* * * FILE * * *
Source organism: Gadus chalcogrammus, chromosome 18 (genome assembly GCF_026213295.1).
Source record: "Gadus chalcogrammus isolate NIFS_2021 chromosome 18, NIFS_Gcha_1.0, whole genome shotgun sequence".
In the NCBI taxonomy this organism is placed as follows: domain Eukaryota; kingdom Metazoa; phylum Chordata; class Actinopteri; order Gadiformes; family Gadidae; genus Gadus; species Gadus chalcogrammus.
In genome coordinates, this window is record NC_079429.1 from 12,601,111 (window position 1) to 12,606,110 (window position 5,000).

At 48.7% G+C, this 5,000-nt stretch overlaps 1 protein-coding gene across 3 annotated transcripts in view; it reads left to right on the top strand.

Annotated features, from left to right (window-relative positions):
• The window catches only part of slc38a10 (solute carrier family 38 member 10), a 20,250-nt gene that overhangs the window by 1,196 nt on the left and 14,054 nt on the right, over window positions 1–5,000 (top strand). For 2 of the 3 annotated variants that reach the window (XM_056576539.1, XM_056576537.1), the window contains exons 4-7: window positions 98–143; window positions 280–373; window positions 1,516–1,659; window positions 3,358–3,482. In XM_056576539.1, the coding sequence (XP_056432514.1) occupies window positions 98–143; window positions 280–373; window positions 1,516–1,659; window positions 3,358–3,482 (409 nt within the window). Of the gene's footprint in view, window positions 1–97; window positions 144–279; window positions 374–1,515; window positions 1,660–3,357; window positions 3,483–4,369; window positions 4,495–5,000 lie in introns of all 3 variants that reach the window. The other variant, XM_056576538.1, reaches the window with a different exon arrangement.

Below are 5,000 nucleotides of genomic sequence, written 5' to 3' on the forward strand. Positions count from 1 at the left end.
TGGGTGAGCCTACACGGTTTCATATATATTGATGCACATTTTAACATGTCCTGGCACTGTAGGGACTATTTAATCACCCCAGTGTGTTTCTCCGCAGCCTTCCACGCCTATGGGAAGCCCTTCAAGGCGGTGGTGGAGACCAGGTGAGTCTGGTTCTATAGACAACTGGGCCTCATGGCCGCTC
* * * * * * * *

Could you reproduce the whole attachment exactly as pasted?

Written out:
Source organism: Gadus chalcogrammus, chromosome 18 (genome assembly GCF_026213295.1).
Source record: "Gadus chalcogrammus isolate NIFS_2021 chromosome 18, NIFS_Gcha_1.0, whole genome shotgun sequence".
In the NCBI taxonomy this organism is placed as follows: domain Eukaryota; kingdom Metazoa; phylum Chordata; class Actinopteri; order Gadiformes; family Gadidae; genus Gadus; species Gadus chalcogrammus.
In genome coordinates, this window is record NC_079429.1 from 12,601,111 (window position 1) to 12,606,110 (window position 5,000).

At 48.7% G+C, this 5,000-nt stretch overlaps 1 protein-coding gene across 3 annotated transcripts in view; it reads left to right on the top strand.

Annotated features, from left to right (window-relative positions):
• The window catches only part of slc38a10 (solute carrier family 38 member 10), a 20,250-nt gene that overhangs the window by 1,196 nt on the left and 14,054 nt on the right, over window positions 1–5,000 (top strand). For 2 of the 3 annotated variants that reach the window (XM_056576539.1, XM_056576537.1), the window contains exons 4-7: window positions 98–143; window positions 280–373; window positions 1,516–1,659; window positions 3,358–3,482. In XM_056576539.1, the coding sequence (XP_056432514.1) occupies window positions 98–143; window positions 280–373; window positions 1,516–1,659; window positions 3,358–3,482 (409 nt within the window). Of the gene's footprint in view, window positions 1–97; window positions 144–279; window positions 374–1,515; window positions 1,660–3,357; window positions 3,483–4,369; window positions 4,495–5,000 lie in introns of all 3 variants that reach the window. The other variant, XM_056576538.1, reaches the window with a different exon arrangement.

Below are 5,000 nucleotides of genomic sequence, written 5' to 3' on the forward strand. Positions count from 1 at the left end.
TGGGTGAGCCTACACGGTTTCATATATATTGATGCACATTTTAACATGTCCTGGCACTGTAGGGACTATTTAATCACCCCAGTGTGTTTCTCCGCAGCCTTCCACGCCTATGGGAAGCCCTTCAAGGCGGTGGTGGAGACCAGGTGAGTCTGGTTCTATAGACAACTGGGCCTCATGGCCGCTC